It is often suggested that everybody over the age of 50 have a colonoscopy. If it's normal, it should be repeated every 5 to 10 years thereafter. People are very concerned that every five to 10 years may not be frequent enough to look for colon cancer. Colon cancer grows very slowly, and it takes somewhere between 3 and 8 years for colon cancer to develop. Therefore, doing a colonoscopy every five years, assuming the previous examination has been normal, is quite reasonable. There certainly are some circumstances when we do it more frequently, but that's less commonly the case. If, during an examination, one has a polyp that is large and has the potential to become cancerous (this is detected by examination under the microscope), then a follow-up colonoscopy is done 3 and not 5 years later.
Typically, a colonoscopy takes between 10 and 15 minutes. Most patients choose to get sedation for the examination so that they're sleepy if not asleep, but there certainly are some patients who prefer no sedation. The advantage of getting sedation is that one is comfortable, and certainly the anxiety is less. If sedation is given, that person is generally instructed not to drive for 24 hours, and should go home and rest for the remainder of the day. If no sedation is given, the individual can go back to work or his or her normal activities immediately. Usually people feel somewhat bloated after a colonoscopy but this passes very quickly, and the aftereffects, several hours later, should be minimal.
Most people say that the colonoscopy itself is less uncomfortable than the preparation. There are several different preparations on the market, and the preparation should be tailored to the individual patient. The preparations range from drinking a gallon of prescription liquid over the course of two or 2 1/2 hours, to taking several laxatives, to taking 40 pills, which are essentially laxatives. It's absolutely critical that the entire preparation as directed be followed, or else we are frequently unable to either complete the colonoscopy, or to examine the wall of the bowel very carefully. Occasionally, in fact, we have to reschedule the examination entirely. We always make a point of stressing how critical the preparation is, because we find that the most common problem is an inadequate preparation. We encourage all patients to review the instructions as soon as they get them, and then again several days before the examination. This is important both to become familiar with the instructions for the evening before the examination, as well as the fact that the diet, the day before the examination is very frequently quite restricted.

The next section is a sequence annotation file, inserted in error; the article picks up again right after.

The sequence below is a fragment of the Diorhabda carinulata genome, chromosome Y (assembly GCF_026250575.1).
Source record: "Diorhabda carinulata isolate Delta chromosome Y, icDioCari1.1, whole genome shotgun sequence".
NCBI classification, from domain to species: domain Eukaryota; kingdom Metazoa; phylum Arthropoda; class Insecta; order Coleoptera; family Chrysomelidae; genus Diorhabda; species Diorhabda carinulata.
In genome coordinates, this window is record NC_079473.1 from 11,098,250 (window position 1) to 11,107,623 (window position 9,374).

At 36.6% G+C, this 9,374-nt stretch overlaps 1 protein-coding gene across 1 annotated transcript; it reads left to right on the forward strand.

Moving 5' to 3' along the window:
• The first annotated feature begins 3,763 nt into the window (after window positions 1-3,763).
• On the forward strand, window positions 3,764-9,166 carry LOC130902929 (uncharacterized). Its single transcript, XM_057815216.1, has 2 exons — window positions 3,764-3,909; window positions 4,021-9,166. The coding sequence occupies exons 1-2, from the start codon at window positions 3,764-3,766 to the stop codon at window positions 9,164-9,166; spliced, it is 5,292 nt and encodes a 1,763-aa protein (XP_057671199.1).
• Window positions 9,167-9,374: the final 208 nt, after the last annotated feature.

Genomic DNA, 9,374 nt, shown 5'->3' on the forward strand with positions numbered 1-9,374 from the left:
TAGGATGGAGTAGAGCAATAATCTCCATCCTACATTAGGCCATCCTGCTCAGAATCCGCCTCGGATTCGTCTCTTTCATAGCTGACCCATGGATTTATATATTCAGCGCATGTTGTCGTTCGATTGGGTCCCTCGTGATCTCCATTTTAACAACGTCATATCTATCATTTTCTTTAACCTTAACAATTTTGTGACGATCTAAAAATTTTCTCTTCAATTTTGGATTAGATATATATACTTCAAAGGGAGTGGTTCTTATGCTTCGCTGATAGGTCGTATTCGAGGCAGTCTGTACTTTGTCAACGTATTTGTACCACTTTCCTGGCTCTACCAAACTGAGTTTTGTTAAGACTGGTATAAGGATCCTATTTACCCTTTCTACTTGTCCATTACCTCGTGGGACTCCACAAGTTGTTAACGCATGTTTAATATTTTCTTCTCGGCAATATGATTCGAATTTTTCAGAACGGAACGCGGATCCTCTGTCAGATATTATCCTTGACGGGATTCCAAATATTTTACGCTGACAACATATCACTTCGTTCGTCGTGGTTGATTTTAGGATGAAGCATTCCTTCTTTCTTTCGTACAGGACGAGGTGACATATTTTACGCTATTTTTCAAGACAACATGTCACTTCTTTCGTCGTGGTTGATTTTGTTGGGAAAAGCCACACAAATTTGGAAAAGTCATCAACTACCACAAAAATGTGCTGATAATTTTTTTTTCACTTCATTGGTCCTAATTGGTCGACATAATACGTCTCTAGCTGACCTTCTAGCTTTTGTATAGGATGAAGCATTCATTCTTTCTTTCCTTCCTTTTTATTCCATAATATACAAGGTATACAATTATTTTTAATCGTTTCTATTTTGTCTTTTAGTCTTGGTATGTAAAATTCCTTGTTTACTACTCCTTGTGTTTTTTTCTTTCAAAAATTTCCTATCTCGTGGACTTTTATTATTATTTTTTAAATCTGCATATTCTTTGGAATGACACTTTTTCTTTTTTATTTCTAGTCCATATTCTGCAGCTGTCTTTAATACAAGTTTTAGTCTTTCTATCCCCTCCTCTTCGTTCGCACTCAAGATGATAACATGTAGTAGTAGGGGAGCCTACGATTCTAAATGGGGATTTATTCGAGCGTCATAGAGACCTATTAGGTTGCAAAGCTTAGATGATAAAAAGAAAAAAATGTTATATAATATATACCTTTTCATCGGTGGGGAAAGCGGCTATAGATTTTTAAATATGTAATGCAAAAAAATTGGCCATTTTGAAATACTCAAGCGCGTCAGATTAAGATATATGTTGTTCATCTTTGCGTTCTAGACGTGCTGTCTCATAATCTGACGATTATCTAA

The morning of the examination, the patient comes to the facility, typically a friend or family member is available to drive them home. The duration of stay, including the examination, the preparation just before the examination including the nurses taking the patient's history, and the recovery, is between 1 and 2 hours. We ask patients to plan their days accordingly.
We make every attempt to contact the patient with laboratory results as soon as they become available. Generally this takes 4 to 5 days. At that time we tell them when they need to have a colonoscopy performed again.
Many patients ask how we remove polyps. We remove polyps at the time of the examination, and we do not have to insert a separate instrument to do so. We put a looped wire around the polyp, apply electrical current, cauterize and burn off the polyp. We then grab the polyp and send it off to the laboratory. Interestingly, the colon has no nerve cells in the inner walls, some patients can feel this, and there is no discomfort whatsoever. Because we use electrical current to remove the polyp, there should be no bleeding.
very firm belief and hope that by utilizing colonoscopy on a periodic
basis, we have a window of opportunity. We can remove precancerous lesions
when they are small, and can be removed with the colonoscope, instead
of surgically. While we certainly can't stop all cancers from developing,
we think that we can have enormous impact on the incidence of colon